Scientists at the Zentrum für Sonnenenergie- und WasserstoffForschung Baden-Württemberg (Centre for Solar Energy and Hydrogen Research Baden-Württemberg, ZSW) have developed top class lithium-ion batteries. In terms of the cycle stability – an important parameter for the lifetime – the high-performance cells now exceed the current international state of technology: more than 10,000 full cycles have been achieved so far. With other values, such as the power density, the batteries are equivalent to those produced by the leading Asian manufacturers.
The active materials for the batteries exclusively originate from German companies. ZSW has designed the cells, developed the manufacturing process and produced a small sample series in the 18650 format. The technology has created the basis for anufacturing large size pouch cells and large size prismatic cells. Lithium-ion batteries are intended for use in electric vehicles and as solar power storage systems.
“After 10,000 complete charging and discharging cycles with a complete charge and discharge cycle per hour (2 C), our lithium batteries still have more than 85 % of the initial capacity,” reports Dr Margret Wohlfahrt-Mehrens, Head of the Accumulator Material Research Department in Ulm. “That also provides excellent prospects for a long calendar life.” A long service life, such as for electric mobility, is an essential requirement from automotive companies. Batteries with the lithium-ion technology must be able to do their work in cars for at least ten years without the battery capacity dropping to less than 80 % of the rated value.
Detailed understanding of the processes in the cells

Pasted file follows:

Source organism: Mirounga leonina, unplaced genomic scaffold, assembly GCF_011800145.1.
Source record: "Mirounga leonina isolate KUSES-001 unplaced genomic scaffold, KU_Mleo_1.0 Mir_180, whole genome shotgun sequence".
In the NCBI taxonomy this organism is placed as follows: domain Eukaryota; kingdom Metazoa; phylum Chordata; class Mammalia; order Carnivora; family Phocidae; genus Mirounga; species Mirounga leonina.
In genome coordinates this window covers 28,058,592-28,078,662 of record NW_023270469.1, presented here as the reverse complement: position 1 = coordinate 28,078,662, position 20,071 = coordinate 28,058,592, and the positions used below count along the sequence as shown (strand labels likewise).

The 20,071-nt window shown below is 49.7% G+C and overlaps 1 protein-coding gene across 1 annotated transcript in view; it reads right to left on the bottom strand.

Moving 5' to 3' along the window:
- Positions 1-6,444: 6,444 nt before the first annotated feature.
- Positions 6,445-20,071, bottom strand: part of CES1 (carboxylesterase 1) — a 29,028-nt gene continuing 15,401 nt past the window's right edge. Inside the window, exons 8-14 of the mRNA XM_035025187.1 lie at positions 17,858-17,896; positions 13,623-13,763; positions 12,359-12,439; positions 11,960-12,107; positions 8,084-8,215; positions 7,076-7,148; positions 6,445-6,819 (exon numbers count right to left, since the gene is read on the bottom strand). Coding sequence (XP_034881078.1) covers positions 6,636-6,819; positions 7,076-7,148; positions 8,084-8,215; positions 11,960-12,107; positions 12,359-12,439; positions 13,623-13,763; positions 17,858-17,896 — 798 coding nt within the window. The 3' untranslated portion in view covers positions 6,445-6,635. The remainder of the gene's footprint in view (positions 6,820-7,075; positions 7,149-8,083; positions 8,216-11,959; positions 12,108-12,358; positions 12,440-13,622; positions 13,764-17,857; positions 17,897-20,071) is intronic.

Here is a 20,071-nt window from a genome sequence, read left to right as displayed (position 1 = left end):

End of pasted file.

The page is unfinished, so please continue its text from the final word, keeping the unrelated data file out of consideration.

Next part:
Because the institute for applied research in Ulm has such a detailed understanding of the processes in the cells, this has also led to excellent values with the other parameters: for example the cells have a power density of 1,100 watts per kilogram, which is also at an international level. The power density quantifies the available power per weight. For an electric vehicle this figure means short charging times and an excellent acceleration capability.
The small cells are produced semi-automatically in a plant in the ZSW Laboratory for Battery Technology (eLaB) in Ulm. The cell development has been funded by the German Federal Ministry of Education and Research (BMBF) and the German Federal Ministry of Economics and Technology (BMWi). Such research contracts enable interested companies to have new materials and processes evaluated without having to stop their own production.
In a next stage the researchers and engineers at ZSW want to develop electrodes for large prismatic lithium cells together with partners from industry. “It’s essential to master the currently demonstrated cell technology before going on to produce large cells,” explains Margret Wohl fahrt-Mehrens. She says that although further research and develop ment work is necessary for the technology’s implementation in large cells, upscaling is in principle possible.